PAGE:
A touch of sadness entered the voice, the eyes held pity in
them. “It is, alas, too easy, I well know,” he murmured.
“It is too easy.”
“I lost the way,” the other replied. It seemed suddenly
that his heart was filled with fire. “But now,” he
cried aloud, “now that I have found her, I will never,
never let her go again. My feet are steady and my way is
“For ever and ever, my son,” boomed the happy, yet
almost solemn answer, “she is yours. Our freedom is at
He turned and crossed the little kitchen again, making
a sign that his guest should follow him. They stood together
by the door, looking out across the tarn in silence.
The afternoon sunshine fell in a golden blaze across the
bare hills that seemed to smoke with the glory of the fiery
light. But the Crag loomed dark in shadow overhead,
and the little lake lay deep and black beneath it.
“Acella, Acella!” called the man, the name breaking
upon his companion as with a shock of sweet delicious fire
that filled his entire being, as the girl came the same
instant from behind the cottage. “The Gods call me,”
said her father. “I go now to the hill. Protect our guest
and comfort him in my absence.”
Without another word, he strode away up the hillside
and presently was visible standing on the summit of the
Crag, his arms stretched out above his head to heaven,
his great head thrown back, his bearded face turned upwards.
An impressive, even a majestic figure he looked,
as his bulk and stature rose in dark silhouette against the
brilliant evening sky. Holt stood motionless, watching
him for several minutes, his heart swelling in his breast,
his pulses thumping before some great nameless pressure
that rose from the depths of his being. That inner attitude
which seemed a new and yet more satisfying attitude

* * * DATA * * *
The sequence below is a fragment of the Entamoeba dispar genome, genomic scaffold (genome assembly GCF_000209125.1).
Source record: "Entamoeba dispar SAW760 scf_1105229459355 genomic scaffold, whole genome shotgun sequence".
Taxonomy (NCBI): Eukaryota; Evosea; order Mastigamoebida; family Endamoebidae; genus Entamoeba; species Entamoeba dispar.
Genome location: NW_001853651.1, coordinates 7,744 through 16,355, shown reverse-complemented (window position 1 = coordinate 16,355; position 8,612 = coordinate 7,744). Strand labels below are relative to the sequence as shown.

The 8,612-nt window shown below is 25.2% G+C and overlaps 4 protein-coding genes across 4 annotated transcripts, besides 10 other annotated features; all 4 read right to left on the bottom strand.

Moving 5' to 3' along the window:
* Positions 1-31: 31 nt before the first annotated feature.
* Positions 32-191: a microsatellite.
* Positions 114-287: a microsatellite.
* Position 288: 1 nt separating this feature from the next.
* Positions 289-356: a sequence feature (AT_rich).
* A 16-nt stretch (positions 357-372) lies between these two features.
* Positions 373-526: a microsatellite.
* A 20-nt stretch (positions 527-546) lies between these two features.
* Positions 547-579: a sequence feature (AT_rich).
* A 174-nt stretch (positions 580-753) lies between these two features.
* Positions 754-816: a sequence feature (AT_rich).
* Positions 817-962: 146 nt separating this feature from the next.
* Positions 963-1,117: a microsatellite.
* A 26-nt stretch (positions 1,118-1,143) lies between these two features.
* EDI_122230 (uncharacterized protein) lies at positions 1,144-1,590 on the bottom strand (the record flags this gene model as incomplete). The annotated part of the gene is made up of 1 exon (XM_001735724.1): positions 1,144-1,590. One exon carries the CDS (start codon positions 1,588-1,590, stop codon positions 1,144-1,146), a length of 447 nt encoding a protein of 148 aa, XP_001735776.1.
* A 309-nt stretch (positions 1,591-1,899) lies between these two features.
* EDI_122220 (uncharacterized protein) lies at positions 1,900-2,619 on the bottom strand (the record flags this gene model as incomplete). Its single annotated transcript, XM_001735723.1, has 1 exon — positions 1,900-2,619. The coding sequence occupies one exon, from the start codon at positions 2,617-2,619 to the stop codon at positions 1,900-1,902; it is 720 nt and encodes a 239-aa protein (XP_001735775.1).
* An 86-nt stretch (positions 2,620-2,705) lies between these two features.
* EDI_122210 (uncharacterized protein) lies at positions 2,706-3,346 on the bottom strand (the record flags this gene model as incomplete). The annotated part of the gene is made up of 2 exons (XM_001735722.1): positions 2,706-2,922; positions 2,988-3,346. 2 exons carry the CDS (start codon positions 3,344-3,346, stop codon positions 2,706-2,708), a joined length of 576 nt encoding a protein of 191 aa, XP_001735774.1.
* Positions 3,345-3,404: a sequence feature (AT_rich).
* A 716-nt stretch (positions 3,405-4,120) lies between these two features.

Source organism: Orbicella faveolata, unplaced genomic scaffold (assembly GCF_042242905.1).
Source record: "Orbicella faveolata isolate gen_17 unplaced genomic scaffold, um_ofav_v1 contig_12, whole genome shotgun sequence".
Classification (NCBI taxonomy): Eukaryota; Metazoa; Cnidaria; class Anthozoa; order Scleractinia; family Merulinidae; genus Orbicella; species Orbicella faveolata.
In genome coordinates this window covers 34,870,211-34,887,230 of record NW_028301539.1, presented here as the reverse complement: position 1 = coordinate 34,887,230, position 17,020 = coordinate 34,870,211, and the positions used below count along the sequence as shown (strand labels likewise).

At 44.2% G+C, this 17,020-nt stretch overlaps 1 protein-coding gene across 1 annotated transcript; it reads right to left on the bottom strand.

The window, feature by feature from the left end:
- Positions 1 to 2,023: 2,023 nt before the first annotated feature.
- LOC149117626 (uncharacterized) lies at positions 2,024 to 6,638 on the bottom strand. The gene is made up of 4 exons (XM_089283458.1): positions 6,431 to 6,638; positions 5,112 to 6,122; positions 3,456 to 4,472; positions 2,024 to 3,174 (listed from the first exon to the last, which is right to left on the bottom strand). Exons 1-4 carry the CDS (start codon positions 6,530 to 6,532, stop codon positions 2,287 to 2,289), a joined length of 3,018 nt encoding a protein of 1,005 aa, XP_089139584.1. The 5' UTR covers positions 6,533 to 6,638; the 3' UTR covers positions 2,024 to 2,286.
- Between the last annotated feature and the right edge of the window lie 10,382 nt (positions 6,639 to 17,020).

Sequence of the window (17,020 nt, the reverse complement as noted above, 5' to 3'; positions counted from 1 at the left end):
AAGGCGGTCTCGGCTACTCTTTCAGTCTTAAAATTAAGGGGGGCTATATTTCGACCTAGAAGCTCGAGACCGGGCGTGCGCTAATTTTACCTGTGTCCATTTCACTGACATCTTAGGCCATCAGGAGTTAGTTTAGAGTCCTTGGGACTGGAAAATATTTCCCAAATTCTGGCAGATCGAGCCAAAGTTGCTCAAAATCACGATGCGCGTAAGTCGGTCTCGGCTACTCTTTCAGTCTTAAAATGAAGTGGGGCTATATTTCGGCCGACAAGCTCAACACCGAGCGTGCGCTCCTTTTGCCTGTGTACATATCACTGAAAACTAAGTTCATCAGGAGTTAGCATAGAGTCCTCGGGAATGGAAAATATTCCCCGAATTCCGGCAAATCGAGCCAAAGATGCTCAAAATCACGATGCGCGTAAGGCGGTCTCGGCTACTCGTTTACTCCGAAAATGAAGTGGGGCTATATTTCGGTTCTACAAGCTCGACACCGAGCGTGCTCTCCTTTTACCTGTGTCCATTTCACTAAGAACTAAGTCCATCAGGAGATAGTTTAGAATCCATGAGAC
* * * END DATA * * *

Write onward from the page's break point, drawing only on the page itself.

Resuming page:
to life than he had known hitherto, had crystallized.
Define it he could not, he only knew that he accepted it as
natural. It satisfied him. The sight of that dignified,
gaunt figure worshipping upon the hill-top enflamed
“I have brought the stone,” a voice interrupted his
reflections, and turning, he saw the girl beside him. She
held out for his inspection a dark square object that looked
to him at first like a black stone lying against the brown
skin of her hand. “The Mystery Stone,” the girl added,
as their faces bent down together to examine it. “It is
there I see the dreams I told you of.”
He took it from her and found that it was heavy, composed
apparently of something like black quartz, with a
brilliant polished surface that revealed clear depths within.
Once, evidently, it had been set in a stand or frame, for
the marks where it had been attached still showed, and
it was obviously of great age. He felt confused, the mind
in him troubled yet excited, as he gazed. The effect upon
him was as though a wind rose suddenly and passed across
his inmost subjective life, setting its entire contents in
“And here,” the girl said, “is the dagger.”
He took from her the short bronze weapon, feeling at
once instinctively its ragged edge, its keen point, sharp
and effective still. The handle had long since rotted
away, but the bronze tongue, and the holes where the
rivets had been, remained, and, as he touched it, the confusion
and trouble in his mind increased to a kind of turmoil,
in which violence, linked to something tameless, wild
and almost savage, was the dominating emotion. He
turned to seize the girl and crush her to him in a passionate
embrace, but she held away, throwing back her lovely head,
her eyes shining, her lips parted, yet one hand stretched
out to stop him.
“First look into it with me,” she said quietly. “Let us
She sat down on the turf beside the cottage door, and
Holt, obeying, took his place beside her. She remained
very still for some minutes, covering the stone with both